Feeds

Sex offenders' register to include senders of indecent email

You've got a SOPO

3 Big data security analytics techniques

The sending of emails of a sexual nature could earn the sender a place on the sex offenders' register under changes to existing legislation that came into force today.

An order has amended the Sexual Offences Act of 2003 to make it possible for offences which are not primarily sexual in nature to be punishable by a sexual offences prevention order (SOPO).

Improper use of a public communications network is forbidden already by the Communications Act 2003. It defines improper use as sending a message that is "grossly offensive or of an indecent, obscene or menacing character".

The amendment to the Sexual Offences Act adds that offence to the list of others that qualify for a SOPO. The order does not extend to Scotland.

The Home Office says the new provisions cover such activities as nuisance phone calls, obscene messages, and harrassment emails of a sexual nature.

The changes amend the two sections of the Act which list offences, widening their scope and increasing their number. It brings electronic communication firmly into the sights of the Act.

Anyone issued with a SOPO is subject to its conditions. A SOPO bans a person from certain behaviour for a fixed period which must be five years or more. People issued with a SOPO are added to the sex offenders' register.

The register is designed to monitor and control the behaviour of, and therefore the risk posed by, sex offenders. The amendments now made are designed to include acts which are not in themselves sexual in nature but which relate to sex offences.

A person who has committed one of the offences listed may or may not be handed a SOPO and added to the sex offenders' register. That is at the discretion of a judge or of the police, the Home Office said. Police and courts are told to issue a SOPO if they think that a person will re-offend if not issued with one.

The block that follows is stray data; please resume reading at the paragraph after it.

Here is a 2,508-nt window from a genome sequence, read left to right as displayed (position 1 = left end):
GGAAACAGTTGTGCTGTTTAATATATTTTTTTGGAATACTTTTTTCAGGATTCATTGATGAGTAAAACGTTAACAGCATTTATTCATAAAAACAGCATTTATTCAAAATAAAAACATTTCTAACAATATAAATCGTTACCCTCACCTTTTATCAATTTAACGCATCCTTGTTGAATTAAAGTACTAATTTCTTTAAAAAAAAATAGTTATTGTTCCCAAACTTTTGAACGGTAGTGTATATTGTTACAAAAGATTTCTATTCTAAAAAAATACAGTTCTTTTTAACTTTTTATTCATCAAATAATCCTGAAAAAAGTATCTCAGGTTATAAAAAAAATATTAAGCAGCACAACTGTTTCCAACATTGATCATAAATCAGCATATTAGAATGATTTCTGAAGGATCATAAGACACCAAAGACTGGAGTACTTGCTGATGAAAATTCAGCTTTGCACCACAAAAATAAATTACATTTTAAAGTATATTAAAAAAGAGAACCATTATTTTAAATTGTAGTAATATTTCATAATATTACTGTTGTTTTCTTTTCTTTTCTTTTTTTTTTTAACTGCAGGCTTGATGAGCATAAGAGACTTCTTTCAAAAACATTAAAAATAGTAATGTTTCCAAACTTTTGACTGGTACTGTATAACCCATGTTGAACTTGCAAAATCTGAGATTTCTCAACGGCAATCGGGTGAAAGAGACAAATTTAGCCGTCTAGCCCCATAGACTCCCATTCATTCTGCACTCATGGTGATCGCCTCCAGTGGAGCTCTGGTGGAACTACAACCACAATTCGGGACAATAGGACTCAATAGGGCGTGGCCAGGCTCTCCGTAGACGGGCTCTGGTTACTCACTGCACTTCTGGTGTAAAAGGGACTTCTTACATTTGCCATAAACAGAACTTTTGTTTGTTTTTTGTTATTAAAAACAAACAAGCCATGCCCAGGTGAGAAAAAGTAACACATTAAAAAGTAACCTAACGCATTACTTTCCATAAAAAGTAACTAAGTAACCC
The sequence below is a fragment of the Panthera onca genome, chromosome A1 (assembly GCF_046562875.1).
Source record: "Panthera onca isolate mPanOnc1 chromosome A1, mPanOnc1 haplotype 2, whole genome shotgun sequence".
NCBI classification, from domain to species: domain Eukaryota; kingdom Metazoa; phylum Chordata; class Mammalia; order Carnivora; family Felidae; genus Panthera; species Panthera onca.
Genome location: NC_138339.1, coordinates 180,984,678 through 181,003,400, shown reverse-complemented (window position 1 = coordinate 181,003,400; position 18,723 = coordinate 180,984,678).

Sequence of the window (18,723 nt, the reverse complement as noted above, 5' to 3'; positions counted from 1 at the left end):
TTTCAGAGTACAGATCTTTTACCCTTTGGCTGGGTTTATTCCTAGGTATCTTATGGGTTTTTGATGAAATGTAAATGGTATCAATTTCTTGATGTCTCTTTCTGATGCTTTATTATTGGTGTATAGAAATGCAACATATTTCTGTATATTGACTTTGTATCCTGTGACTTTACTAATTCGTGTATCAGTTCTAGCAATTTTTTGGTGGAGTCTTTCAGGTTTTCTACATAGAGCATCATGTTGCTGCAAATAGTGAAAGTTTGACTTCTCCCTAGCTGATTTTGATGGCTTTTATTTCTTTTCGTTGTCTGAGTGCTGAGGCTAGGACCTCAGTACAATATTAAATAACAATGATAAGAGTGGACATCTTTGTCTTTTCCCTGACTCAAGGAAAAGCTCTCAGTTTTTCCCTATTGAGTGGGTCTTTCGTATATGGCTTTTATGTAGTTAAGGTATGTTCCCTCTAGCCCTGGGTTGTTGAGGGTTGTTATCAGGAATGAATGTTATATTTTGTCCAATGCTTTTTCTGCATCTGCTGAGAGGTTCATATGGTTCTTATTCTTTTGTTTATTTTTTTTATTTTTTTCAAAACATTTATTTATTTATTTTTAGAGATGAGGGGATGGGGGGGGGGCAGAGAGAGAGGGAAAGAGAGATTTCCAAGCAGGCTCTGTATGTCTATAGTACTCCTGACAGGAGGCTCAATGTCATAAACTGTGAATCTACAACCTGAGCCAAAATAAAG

Copyright © 2007, OUT-LAW.com

OUT-LAW.COM is part of international law firm Pinsent Masons.

Related link

Lords rule on 'grossly offensive' phone calls

SANS - Survey on application security programs

More from The Register

next story
Lavabit loses contempt of court appeal over protecting Snowden, customers
Judges rule complaints about government power are too little, too late
Don't let no-hire pact suit witnesses call Steve Jobs a bullyboy, plead Apple and Google
'Irrelevant' character evidence should be excluded – lawyers
Record labels sue Pandora over vintage song royalties
Companies want payout on recordings made before 1972
EFF: Feds plan to put 52 MILLION FACES into recognition database
System would identify faces as part of biometrics collection
Edward Snowden on his Putin TV appearance: 'Why all the criticism?'
Denies Q&A cameo was meant to slam US, big-up Russia
Ex-Tony Blair adviser is new top boss at UK spy-hive GCHQ
Robert Hannigan to replace Sir Iain Lobban in the autumn
Judge halts spread of zombie Nortel patents to Texas in Google trial
Epic Rockstar patent war to be waged in California
German space centre endures cyber attack
Chinese code retrieved but NSA hack not ruled out
US Supreme Court supremo rakes Aereo lawman in oral arguments
Antenna-array content streamers: 'Ruling against us could dissipate the cloud'
prev story

Whitepapers

Securing web applications made simple and scalable
In this whitepaper learn how automated security testing can provide a simple and scalable way to protect your web applications.
Combat fraud and increase customer satisfaction
Based on their experience using HP ArcSight Enterprise Security Manager for IT security operations, Finansbank moved to HP ArcSight ESM for fraud management.
The benefits of software based PBX
Why you should break free from your proprietary PBX and how to leverage your existing server hardware.
SANS - Survey on application security programs
In this whitepaper learn about the state of application security programs and practices of 488 surveyed respondents, and discover how mature and effective these programs are.
3 Big data security analytics techniques
Applying these Big Data security analytics techniques can help you make your business safer by detecting attacks early, before significant damage is done.